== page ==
News: 2012 Press Release
For Release: October 17, 2012
Media Calls Only: 916-492-3566
Insurance Commissioner Dave Jones Urges Teens To Remember Risks Of Driving During National Teen Driver Safety Week
Honors Legacy of Local High School Student
In recognition of National Teen Driver Safety Week, Insurance Commissioner Dave Jones joined the Automobile Club of Southern California and the Conor Lynch Foundation to stress the importance of developing safe teen driving habits. At Notre Dame High School in Sherman Oaks, Commissioner Jones urged teenagers and their parents to avoid risks that often lead to auto accidents.
"As we commemorate National Teen Driver Safety Week, we must remind our teens that driving a vehicle is serious business," said Commissioner Jones. "A haunting fact is that teen drivers, in general, have the highest percentage of auto crashes of any drivers."
The California Highway Patrol found that in 2010 (the most recent data available) there were 57,000 drivers between the ages of 16 to 19 involved in collisions in California. Of those crashes, teens were found to be at fault in 67 percent of those accidents.
"The stats are clear and sobering," said Jones. "Teens and the car crashes they're involved in can have devastating consequences."
Sixteen-year-old Conor Lynch was killed two years ago by a distracted and unlicensed teen driver. Conor's legacy continues due to the hard work of his parents and the creation of the Conor Lynch Foundation.
"No parent should have to endure what Jeri and Mark Lynch have been through," said Commissioner Jones. "I want to personally thank them for their effort to turn their tragedy into something that will have a lasting positive impact on families confronting the challenges of teen driving."
The Commissioner urged teens and their families to make sure they maintain proper insurance and take advantage of available discounts to young drivers who complete approved driver safety courses or maintain proper academic standing by being enrolled as a student with a GPA of 3.0 or higher.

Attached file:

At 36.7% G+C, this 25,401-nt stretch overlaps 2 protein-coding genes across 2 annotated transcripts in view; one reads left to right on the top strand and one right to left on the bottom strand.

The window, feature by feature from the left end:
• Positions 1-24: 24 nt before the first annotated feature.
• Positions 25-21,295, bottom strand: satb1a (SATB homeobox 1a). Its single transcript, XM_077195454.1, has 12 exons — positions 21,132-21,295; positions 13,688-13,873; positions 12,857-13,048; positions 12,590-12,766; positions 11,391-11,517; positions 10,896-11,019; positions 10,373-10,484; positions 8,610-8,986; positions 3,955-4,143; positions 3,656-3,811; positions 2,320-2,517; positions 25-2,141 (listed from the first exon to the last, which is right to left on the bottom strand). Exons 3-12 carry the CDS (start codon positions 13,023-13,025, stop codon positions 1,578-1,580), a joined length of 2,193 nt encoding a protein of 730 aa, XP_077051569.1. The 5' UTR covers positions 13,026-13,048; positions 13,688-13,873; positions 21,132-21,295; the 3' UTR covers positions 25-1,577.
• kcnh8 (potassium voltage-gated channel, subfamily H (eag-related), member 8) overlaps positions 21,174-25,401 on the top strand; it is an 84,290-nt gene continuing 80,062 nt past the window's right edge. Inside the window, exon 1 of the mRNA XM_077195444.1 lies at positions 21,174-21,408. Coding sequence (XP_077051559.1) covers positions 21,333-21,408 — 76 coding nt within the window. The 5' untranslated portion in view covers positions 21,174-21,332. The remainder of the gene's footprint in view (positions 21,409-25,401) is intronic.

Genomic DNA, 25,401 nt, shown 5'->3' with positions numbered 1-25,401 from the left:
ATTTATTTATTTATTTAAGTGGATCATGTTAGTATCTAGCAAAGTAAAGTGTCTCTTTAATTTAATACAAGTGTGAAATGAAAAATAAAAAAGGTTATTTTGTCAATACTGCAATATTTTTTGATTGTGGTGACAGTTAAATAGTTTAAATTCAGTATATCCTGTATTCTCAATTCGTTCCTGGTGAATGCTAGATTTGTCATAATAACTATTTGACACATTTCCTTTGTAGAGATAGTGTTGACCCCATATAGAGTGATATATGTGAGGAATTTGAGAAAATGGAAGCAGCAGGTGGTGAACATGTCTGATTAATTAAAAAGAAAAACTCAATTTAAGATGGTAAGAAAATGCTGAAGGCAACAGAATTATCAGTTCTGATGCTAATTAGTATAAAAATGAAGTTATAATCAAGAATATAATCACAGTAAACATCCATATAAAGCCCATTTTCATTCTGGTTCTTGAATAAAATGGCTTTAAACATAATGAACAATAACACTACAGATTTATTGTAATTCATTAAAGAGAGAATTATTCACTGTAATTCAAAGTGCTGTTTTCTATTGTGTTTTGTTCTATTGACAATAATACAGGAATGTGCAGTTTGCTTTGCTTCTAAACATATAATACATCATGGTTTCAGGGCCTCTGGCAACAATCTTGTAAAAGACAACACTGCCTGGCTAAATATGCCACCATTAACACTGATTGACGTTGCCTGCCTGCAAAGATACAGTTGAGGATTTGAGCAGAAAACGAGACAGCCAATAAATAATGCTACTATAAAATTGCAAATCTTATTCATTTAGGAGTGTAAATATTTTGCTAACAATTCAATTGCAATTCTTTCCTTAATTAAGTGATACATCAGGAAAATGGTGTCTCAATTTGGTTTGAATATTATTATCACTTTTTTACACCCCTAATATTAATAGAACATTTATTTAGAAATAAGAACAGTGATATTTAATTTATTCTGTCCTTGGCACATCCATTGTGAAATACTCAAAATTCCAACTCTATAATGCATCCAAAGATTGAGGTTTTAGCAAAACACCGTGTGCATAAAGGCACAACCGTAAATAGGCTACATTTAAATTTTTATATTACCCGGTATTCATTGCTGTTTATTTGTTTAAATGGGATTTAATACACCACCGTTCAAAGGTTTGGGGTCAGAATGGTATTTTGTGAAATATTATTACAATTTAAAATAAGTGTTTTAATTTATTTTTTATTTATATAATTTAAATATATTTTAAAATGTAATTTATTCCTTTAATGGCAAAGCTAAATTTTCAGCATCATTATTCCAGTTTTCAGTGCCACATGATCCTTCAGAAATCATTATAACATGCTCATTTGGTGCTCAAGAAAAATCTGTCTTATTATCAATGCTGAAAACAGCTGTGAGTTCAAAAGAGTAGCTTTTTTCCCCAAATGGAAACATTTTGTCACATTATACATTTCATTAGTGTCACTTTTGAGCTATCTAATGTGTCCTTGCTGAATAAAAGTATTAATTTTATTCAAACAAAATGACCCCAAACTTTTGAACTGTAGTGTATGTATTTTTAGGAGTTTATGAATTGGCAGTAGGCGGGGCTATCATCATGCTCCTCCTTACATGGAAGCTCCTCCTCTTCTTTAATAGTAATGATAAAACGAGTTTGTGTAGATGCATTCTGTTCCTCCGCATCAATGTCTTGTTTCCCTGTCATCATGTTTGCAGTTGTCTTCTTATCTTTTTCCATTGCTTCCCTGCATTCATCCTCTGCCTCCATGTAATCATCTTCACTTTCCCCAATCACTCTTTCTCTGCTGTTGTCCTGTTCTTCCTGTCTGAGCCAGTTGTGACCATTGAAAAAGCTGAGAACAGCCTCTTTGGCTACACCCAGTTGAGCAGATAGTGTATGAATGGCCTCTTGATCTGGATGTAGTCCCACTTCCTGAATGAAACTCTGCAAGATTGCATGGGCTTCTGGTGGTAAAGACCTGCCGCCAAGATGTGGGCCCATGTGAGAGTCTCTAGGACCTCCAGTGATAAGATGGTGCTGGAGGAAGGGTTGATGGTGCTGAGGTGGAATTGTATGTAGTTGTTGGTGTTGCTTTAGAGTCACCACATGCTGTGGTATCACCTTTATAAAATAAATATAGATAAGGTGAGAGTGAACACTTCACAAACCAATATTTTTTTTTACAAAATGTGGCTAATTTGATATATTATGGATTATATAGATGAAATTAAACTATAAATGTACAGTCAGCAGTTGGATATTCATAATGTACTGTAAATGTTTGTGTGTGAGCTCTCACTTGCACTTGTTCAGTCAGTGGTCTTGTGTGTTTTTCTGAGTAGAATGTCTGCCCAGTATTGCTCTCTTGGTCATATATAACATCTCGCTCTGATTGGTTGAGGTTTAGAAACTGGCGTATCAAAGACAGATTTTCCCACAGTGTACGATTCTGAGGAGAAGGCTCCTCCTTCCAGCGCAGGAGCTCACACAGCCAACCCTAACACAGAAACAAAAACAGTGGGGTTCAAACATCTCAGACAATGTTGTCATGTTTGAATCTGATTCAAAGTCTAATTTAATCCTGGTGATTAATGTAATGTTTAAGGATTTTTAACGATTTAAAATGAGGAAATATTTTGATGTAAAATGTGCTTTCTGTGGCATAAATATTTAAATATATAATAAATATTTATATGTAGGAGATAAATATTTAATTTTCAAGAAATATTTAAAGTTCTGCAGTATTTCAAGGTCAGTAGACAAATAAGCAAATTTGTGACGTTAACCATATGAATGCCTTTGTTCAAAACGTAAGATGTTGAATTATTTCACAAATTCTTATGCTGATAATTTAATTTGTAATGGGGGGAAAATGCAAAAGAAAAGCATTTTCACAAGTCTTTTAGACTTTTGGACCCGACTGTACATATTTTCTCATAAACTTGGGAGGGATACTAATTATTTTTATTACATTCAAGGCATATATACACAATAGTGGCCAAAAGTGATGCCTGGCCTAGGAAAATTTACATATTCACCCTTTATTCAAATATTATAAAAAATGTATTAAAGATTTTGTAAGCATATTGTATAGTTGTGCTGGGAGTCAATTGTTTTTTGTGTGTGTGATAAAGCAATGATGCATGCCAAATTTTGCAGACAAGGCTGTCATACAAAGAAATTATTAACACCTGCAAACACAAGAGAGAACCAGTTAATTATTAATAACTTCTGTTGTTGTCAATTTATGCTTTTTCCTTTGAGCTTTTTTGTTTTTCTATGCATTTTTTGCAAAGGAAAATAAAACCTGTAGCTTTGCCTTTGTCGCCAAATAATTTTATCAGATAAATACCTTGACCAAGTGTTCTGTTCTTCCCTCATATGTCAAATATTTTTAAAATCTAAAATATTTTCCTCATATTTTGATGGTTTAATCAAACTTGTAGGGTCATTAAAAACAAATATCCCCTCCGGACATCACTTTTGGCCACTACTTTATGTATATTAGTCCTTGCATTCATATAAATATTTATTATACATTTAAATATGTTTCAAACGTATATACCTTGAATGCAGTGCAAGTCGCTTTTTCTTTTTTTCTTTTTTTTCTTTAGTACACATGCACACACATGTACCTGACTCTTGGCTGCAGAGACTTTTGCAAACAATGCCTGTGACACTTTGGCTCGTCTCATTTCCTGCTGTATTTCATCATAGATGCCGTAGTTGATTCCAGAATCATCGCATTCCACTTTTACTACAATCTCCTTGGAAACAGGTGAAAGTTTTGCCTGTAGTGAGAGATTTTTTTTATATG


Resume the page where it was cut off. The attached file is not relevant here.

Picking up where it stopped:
In addition to insurance discounts, Commissioner Jones strongly urges parents to talk to their teenagers about driving and make certain that they observe a few simple, safe-driving guidelines to avoid becoming another fatality statistic:
- Drive at the speed limit and adjust your speed down for night driving and road conditions such as rain, snow, ice, or fog.
- Drive defensively. Look out for other drivers, pedestrians, cyclists and animals.
- Keep a safe distance between you and the car in front of you.
- Always wear your seat belt. It's the law and seat belts have saved countless lives.
- Know how to work the controls and quickly check the instrument panel of your car. Playing around with the radio, cruise control, cell phone, or any other instrument control is dangerous and decreases your concentration.
- Pay attention when you drive. The most important thing to do when driving is driving.
- Drive sober and never text and drive.
- Ride only with sober drivers. Offer to drive if the driver has been drinking or spring for a taxi.
- Allow plenty of time to get where you're going.
- Make sure your car is in good working order.
"Parents, grandparents, uncles, aunts-be proactive, talk to the teen drivers in your lives," added Commissioner Jones. "Share your driving experiences and expectations with them. Having a teen driver in your household can be nerve-wracking. Speak to them about safe driving before tragedy strikes. Your guidance could have a profound impact."
The California Department of Insurance, established in 1868, is the largest consumer protection agency in California, regulating the $123 billion insurance marketplace. In 2013 the California Department of Insurance received more than 170,000 calls from consumers and helped recover over $63 million in claims and premiums. Please visit the Department of Insurance web site at www.insurance.ca.gov. Non-media inquiries should be directed to the Consumer Hotline at 800.927.HELP or 213.897.8921. Telecommunications Devices for the Deaf (TDD), please dial 800.482.4833.